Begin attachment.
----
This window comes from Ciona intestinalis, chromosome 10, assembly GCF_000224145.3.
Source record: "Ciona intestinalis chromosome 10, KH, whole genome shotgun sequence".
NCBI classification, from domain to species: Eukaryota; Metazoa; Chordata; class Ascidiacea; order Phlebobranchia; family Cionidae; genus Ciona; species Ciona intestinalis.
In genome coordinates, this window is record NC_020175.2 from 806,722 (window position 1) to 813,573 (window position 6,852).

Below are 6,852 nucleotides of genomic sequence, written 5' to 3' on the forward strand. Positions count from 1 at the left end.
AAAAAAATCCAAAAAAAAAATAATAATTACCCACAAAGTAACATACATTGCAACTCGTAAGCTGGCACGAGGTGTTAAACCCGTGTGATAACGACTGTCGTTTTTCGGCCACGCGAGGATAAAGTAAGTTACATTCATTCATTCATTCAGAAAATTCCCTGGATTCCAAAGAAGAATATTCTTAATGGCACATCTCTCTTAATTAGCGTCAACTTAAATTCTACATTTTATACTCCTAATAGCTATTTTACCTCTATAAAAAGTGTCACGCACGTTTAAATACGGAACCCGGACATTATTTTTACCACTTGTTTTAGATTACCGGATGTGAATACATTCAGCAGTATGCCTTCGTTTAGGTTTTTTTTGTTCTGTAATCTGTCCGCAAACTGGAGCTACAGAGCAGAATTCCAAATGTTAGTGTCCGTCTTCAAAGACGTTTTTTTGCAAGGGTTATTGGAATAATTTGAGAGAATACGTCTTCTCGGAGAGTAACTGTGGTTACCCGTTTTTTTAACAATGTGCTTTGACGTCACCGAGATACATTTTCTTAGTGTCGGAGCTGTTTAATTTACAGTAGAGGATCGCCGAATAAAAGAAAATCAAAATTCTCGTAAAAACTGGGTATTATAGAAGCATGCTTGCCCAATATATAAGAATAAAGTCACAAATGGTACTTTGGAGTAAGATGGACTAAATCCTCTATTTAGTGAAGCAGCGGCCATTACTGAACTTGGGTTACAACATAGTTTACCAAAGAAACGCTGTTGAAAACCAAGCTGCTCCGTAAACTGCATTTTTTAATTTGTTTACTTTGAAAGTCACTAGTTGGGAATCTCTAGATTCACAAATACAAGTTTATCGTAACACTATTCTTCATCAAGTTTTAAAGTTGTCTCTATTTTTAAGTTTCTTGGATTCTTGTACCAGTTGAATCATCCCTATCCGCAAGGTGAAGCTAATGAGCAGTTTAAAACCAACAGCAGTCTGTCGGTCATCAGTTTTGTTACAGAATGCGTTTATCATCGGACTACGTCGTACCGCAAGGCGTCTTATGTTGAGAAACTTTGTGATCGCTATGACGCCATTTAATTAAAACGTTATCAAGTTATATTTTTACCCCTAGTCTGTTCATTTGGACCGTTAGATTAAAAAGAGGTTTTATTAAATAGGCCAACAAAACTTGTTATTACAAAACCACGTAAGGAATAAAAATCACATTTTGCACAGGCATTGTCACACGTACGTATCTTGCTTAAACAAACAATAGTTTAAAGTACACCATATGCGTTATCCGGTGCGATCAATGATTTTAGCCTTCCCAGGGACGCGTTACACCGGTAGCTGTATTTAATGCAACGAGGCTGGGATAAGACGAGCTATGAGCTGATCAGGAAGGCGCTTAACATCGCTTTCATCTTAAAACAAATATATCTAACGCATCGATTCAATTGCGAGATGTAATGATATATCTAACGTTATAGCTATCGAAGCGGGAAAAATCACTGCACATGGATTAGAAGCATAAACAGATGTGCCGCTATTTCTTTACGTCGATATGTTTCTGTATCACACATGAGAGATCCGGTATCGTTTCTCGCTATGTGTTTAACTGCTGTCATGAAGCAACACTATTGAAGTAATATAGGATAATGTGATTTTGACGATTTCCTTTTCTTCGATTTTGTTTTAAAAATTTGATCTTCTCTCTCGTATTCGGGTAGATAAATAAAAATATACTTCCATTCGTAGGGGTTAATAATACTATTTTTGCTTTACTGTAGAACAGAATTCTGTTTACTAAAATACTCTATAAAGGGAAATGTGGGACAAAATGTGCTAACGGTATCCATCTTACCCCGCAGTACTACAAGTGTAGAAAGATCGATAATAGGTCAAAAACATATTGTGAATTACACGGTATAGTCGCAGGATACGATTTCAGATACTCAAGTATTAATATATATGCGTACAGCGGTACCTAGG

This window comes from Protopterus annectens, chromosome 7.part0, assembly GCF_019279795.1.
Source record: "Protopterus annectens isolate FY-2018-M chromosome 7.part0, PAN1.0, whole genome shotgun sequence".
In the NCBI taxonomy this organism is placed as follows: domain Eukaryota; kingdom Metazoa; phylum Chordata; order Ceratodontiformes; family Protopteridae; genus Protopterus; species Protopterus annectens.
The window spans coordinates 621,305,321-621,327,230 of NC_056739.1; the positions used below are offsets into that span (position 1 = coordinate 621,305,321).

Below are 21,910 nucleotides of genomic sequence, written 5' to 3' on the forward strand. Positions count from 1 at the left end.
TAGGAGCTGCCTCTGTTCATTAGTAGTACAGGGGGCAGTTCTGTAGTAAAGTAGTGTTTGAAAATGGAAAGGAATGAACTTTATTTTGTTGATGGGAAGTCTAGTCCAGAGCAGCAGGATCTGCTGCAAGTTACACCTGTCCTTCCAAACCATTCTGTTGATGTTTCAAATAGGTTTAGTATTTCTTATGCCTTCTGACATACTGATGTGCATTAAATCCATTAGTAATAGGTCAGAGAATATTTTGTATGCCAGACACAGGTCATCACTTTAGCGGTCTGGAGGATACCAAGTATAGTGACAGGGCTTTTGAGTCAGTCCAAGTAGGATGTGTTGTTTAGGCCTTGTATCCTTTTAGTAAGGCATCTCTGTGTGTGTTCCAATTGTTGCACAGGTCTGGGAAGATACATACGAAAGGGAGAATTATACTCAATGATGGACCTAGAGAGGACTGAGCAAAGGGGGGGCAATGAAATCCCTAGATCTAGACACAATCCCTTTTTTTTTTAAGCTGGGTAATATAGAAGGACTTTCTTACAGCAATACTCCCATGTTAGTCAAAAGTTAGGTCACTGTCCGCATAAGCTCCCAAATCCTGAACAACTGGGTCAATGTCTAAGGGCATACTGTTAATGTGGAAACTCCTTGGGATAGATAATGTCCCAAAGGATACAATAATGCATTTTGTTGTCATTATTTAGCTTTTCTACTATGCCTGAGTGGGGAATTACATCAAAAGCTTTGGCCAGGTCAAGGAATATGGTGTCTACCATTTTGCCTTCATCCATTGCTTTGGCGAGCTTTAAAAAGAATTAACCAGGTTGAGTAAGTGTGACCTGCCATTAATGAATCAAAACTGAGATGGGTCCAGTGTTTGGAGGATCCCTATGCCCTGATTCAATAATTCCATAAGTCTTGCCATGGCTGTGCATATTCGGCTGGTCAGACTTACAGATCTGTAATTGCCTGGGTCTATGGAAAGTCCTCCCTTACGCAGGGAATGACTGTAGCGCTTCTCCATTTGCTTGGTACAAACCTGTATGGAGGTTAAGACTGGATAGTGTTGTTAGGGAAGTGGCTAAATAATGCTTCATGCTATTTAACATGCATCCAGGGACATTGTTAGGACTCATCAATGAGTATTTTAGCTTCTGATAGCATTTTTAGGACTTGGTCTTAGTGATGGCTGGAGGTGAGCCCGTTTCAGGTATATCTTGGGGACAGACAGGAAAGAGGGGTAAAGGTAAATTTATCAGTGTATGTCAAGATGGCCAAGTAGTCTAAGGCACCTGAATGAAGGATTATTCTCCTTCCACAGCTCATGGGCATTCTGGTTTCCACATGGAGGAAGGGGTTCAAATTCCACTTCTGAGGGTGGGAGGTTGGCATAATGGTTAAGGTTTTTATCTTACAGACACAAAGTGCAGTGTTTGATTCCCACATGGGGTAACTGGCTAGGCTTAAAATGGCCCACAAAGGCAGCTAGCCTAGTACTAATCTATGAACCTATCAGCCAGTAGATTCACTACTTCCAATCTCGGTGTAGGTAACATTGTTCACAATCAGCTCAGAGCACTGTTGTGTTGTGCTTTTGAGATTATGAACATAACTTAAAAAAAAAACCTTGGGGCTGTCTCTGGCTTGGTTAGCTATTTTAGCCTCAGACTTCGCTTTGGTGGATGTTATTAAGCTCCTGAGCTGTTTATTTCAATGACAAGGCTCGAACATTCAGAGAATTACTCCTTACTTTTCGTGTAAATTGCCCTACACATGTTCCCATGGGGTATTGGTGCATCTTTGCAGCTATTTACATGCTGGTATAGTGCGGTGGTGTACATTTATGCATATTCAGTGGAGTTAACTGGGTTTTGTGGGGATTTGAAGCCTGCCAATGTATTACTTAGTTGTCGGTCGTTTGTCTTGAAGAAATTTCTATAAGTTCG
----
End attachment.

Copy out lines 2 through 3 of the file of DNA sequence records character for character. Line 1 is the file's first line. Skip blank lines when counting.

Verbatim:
Source record: "Ciona intestinalis chromosome 10, KH, whole genome shotgun sequence".
NCBI classification, from domain to species: Eukaryota; Metazoa; Chordata; class Ascidiacea; order Phlebobranchia; family Cionidae; genus Ciona; species Ciona intestinalis.